Exploitation Creep and the Unmaking of Human Trafficking Law
Janie A. Chuang
American University - Washington College of Law
August 24, 2013
American Journal of International Law, volume 108, number 4, page 609 (2014).
American University, WCL Research Paper No. 2014-49
The U.S. government has been promoting a greatly expanded legal definition and policy understanding of the problem of human trafficking. Through doctrinal and discursive conflation, it has recast (1) forced labor as trafficking, and (2) trafficking as “slavery.” The aggregate effect of these moves is a doctrinally problematic “exploitation creep” that creates two possible trajectories for the anti-trafficking movement. The first favors crime-control-focused approaches that seek ex post perpetrator accountability and victim protection. The second — favored here — targets structural vulnerability to trafficking through strengthened labor frameworks, providing long-overdue substance to States’ obligations to prevent trafficking under international law.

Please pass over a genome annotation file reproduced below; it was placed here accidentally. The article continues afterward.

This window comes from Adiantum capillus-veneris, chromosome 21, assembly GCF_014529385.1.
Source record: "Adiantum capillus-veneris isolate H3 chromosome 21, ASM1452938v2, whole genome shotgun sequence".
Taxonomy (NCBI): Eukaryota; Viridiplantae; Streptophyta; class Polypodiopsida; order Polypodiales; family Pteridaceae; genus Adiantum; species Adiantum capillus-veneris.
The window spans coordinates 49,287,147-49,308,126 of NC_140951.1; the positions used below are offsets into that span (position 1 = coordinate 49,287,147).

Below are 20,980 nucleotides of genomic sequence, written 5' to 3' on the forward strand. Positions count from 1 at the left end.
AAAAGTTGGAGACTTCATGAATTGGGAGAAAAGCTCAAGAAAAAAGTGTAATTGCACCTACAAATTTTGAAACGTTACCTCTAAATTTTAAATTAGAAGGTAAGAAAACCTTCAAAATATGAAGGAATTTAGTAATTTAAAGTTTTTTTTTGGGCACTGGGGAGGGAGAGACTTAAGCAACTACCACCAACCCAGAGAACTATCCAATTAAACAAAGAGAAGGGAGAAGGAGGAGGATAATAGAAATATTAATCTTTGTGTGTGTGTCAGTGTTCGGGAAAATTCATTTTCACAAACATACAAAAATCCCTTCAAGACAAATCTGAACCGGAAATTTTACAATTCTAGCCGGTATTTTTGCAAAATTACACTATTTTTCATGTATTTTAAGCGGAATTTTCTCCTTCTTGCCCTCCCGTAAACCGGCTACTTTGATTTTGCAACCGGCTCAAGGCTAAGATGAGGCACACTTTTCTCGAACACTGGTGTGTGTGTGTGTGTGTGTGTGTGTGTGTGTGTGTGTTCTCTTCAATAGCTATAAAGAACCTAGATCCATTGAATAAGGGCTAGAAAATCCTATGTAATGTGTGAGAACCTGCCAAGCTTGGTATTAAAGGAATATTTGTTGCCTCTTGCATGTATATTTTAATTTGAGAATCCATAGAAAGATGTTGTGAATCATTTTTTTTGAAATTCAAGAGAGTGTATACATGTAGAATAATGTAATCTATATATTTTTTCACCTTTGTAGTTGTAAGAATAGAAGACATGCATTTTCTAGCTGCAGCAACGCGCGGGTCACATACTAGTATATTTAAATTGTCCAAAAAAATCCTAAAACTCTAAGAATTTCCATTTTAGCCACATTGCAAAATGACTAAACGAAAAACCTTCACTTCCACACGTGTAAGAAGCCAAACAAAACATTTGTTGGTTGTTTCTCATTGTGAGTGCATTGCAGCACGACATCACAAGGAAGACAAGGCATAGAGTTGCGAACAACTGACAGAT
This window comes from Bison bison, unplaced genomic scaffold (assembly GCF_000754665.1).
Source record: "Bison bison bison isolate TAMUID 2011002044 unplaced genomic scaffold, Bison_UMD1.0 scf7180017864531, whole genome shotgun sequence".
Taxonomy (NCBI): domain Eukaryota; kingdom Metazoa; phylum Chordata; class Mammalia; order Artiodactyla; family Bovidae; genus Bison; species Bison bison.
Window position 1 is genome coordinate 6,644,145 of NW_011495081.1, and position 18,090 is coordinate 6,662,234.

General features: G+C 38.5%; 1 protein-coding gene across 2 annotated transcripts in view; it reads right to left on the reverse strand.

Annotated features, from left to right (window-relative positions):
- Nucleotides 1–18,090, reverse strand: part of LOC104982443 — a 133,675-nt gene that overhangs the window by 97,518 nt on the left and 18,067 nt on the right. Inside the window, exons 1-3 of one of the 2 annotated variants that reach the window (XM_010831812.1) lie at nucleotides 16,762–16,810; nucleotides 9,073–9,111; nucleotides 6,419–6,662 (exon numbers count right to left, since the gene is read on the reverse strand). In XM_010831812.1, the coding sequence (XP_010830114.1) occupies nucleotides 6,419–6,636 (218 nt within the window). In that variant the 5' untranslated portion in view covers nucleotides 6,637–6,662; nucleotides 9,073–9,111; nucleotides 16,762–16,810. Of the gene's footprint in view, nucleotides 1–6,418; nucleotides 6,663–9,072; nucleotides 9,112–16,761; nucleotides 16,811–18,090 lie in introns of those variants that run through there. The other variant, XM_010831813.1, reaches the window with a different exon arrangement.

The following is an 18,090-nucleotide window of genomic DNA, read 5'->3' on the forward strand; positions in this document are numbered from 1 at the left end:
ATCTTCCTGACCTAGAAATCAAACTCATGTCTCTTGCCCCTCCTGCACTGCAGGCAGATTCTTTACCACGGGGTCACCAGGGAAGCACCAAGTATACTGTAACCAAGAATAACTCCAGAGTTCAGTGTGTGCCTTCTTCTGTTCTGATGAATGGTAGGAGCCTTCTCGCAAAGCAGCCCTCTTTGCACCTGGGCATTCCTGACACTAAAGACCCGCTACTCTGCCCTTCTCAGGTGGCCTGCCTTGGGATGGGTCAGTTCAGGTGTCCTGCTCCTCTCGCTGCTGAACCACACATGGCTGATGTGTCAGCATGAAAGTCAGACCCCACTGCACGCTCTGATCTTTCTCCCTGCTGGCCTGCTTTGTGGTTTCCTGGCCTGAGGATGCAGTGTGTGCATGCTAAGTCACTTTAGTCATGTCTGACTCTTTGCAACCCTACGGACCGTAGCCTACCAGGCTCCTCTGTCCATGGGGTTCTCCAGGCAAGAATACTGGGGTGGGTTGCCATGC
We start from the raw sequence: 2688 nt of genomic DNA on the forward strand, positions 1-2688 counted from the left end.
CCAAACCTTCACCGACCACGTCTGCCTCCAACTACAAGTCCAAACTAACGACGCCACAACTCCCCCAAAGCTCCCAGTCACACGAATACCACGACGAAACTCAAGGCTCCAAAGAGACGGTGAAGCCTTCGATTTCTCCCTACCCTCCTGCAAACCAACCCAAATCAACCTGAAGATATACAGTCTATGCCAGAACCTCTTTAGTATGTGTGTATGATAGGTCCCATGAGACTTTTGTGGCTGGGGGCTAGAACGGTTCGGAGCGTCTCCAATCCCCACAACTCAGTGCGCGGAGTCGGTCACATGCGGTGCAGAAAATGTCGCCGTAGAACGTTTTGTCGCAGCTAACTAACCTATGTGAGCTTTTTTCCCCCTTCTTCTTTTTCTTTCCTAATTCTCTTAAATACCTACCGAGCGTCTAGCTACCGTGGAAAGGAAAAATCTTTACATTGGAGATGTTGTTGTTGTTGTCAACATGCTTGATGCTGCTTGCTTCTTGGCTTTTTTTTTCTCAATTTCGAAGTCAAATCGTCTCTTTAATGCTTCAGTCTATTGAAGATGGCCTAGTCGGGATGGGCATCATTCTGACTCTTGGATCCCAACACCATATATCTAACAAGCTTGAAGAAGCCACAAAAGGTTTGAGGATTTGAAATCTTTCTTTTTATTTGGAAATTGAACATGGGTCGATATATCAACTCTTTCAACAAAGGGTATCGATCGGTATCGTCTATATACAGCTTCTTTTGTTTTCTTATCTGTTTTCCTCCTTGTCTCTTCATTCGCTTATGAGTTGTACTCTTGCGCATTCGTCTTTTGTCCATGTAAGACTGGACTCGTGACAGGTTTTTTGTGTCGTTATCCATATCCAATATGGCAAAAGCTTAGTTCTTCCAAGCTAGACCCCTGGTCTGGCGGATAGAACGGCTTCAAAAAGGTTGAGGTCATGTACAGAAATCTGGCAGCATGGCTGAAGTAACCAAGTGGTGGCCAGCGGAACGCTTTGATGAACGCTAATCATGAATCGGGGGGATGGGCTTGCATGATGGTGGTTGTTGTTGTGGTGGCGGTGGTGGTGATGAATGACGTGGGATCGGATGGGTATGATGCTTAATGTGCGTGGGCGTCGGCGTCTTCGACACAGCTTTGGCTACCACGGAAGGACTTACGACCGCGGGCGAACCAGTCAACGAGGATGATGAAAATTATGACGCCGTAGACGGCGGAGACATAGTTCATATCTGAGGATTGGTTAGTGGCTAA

Free access to the full version of this article is available on the JSTOR website.
Date posted: August 25, 2013 ; Last revised: May 2, 2015